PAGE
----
Heart Rate Variability, HRV, is the variation in the time interval between one heartbeat and the next. People will say their heart rate is 75 or 64 or 82 beats per minute. But in fact there is, or at least should be some variation in the rhythm of the beating heart, so that when you inhale, your heart rate actually speeds up and when you exhale it slows down. You are likely not able to sense or feel the difference but it does take place.
While one would think that a steady, unvarying heart rhythm would be something we would want to have, it is just not the case. The heart continually oscillates between acceleration and deceleration in a tug-of-war within the autonomic nervous system, controlled by two “pacemakers” in the heart that creates the heart’s rhythms. So there should be no fixed heart rate. In fact, it has been repeatedly shown that the more rigid and unchanging the heart rate, the more stress of some type is in our system and one is at greater risk for health problems of any type.
What Causes the Variableness of our Heart Rate?
Our thoughts, emotions, and experiences of the external world are tightly connected to the functioning of our nervous system, heart rhythm and breathing. When in a stressful moment our heart speeds up. When our body is under the stress of an infection it will again be at a faster rate but not necessarily have a better variability and more often than not it will have less variability. Think of what your heart was doing on your first date, prom night, at your wedding or when going into a meeting with the IRS. It was naturally responding to a stress. A healthy heart responds to the demands of the organism; it doesn’t follow preordained intervals and the more flexible we are, the more capable we are of dealing with life’s inevitable stressors and the better our HRV. This flexibility, or lack of it, is tightly correlated to our autonomic nervous system which is in turn reflected in our heart rhythm and then visualized with the test.
The Autonomic Nervous System
The autonomic nervous system is the “automatic” nervous system: that part of the nervous system that is not under conscious control. It controls the organs and systems of the body that are rhythmic, regular and automatic such as breathing, digestion, infection fighting and heart rate. There are two branches of the autonomic nervous system: sympathetic and parasympathetic. These two branches work to keep the organs they control in perfect balance.
The Sympathetic Nervous System is that part of the ANS that produces our “fight or flight” response. In a word it is responsible for our survival. In so doing it shuts down digestion and funnels blood and energy to our large muscles to prepare us for attack or escape – i.e. survival and self-preservation. Chronic over-stimulation of our sympathetic nervous system will eventually lead to multiple health problems and low variability of the heart rate.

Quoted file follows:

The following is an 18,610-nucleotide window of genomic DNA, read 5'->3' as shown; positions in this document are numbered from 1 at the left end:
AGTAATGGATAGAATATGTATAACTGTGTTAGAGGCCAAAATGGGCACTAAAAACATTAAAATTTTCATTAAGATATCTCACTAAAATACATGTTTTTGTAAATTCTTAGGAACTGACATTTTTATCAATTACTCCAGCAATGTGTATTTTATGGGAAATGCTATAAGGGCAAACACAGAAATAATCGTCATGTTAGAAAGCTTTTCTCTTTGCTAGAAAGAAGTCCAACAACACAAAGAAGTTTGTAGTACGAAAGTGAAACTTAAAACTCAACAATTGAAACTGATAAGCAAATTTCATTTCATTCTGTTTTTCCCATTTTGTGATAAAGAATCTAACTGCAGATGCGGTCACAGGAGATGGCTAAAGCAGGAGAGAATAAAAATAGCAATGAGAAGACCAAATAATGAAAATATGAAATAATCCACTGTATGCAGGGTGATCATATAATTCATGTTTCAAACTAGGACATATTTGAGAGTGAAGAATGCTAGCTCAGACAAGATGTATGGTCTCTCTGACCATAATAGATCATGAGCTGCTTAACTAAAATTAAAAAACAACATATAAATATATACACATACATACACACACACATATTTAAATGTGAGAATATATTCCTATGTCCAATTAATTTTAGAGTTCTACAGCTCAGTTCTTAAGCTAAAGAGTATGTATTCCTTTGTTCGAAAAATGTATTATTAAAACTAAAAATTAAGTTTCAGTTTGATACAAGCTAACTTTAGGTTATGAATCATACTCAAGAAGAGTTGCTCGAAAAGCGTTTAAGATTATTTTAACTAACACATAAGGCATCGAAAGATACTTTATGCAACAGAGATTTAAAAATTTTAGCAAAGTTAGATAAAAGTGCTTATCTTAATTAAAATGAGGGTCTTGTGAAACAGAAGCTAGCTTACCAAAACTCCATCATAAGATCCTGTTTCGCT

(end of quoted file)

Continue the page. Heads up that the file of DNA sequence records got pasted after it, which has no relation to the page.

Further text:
The Parasympathetic Nervous System is often referred to as the “rest and digest” part of the ANS. This part of the ANS decreases the heart rate, improves digestive function and generally allows for repair of our tissues and organs. When the sympathetic system dominates, repair is difficult and our organs and systems go into disrepair at a much faster rate.
Thus we can see that a greater variability (or good HRV) correlates with better health, a healthy autonomic nervous system, an inherent self-regulatory capacity, along with adaptability and resilience. And in particular we have a healthy balance between the sympathetic and parasympathetic systems. A decreased HRV is an early, accurate indicator that the autonomic nervous system is out of balance. The lower the HRV (the lower the variability), the greater the imbalance in autonomic control and the greater the likelihood of poor health, both now and in the future. Therein lays the beauty of HRV: It offers a glimpse into the autonomic system, an aspect of our physiology normally shrouded in mystery.
And yes, it is possible to have too much variability or an excessively high HRV. That is really instability and we would call that arrhythmia, which is chaotic and very detrimental to normal physiological functioning and energy utilization.
HRV was first used clinically in 1965 when researchers concluded that fetal distress was accompanied by changes in beat to beat variation in the fetal heart, well before they could see detectable changes in the heart rate. The scientific data base is rather voluminous at this point with nearly 12,000 scientific articles published in the English language alone. Even the National Institutes of Health (NIH) has funded many studies on HRV in evaluating it as a biomarker for evaluating health and one’s disease potential.